We are very fortunate to have friends, the Fishers, who love to cook and feed people. Really fancy cooking. Like the type not many of us do. Kulani grinds, forms, and smokes his own sausage. He dry-ages his own beef - I didn't even know what it was until we ate with these good friends. One time, they even had a live chicken/hen? and served it up to us that same evening. Sometimes, I don't even know the names of cheeses he buys. Being invited to one of their dinners is truly a unique experience and a culinary treat.
They have 4 young daughters and they both work full-time. I don't know how they do it, but they're a great team in the kitchen. At our latest visit, we were greeted with a 14-course menu (so many meals that our host forgot to include one of them.)
Thankfully, many courses are tiny. But no one leaves their home hungry, ever.
This was a favorite-television-show-themed dinner.
Seared scallops with apricot wasabi marmalade
Crispy polenta with a portabello ragu - I wanted to eat the mushroom sauce straight out of the bowl with a spoon. The flavors were divine.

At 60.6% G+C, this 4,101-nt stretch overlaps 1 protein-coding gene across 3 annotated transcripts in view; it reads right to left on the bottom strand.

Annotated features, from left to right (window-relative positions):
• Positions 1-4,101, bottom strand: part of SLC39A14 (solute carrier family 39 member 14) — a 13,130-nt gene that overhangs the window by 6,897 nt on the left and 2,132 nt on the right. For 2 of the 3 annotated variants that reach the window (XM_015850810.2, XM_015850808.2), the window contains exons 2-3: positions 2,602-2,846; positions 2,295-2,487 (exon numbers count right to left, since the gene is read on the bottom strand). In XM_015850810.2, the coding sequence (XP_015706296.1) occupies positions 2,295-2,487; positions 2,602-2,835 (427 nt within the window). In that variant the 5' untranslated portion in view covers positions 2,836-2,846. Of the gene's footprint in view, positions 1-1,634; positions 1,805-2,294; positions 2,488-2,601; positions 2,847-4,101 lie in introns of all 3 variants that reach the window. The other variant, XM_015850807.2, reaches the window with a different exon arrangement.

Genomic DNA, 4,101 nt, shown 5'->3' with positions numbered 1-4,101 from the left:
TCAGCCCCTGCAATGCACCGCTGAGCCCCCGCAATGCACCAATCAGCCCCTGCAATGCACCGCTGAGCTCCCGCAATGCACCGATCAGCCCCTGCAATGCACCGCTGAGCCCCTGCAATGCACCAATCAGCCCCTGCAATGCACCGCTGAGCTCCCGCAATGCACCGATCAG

Cuban pork over sliced bagette - and he makes this sausage himself.
Refreshing pineapple-peach smoothie
Blue cheese wedge salad
Pozole soup with a tomatillo sauce
Bruleed banana slice with Nutella and real whipped cream
Garlic shrimp with sticky rice
I forgot to photograph the intermission - a tiny cup of homemade ginger soda
Chili-spiced marinated chicken
Dry-aged New York roast with homemade potato chips. This dry-aging process sounds scary, but we've had his steaks done this way several times, and have never in our lives tasted better steak. He also uses a special water bath to cook and hold them at a certain temperature before searing them quickly before serving.
Gruyere cheese with tart apple slices (and this cheese I have heard of)
Rum raisin rice pudding for dessert
Another extraordinary meal and evening of conversing and meeting new people. How does one reciprocate this type of event? Maybe I should offer to babysit. That, I could do.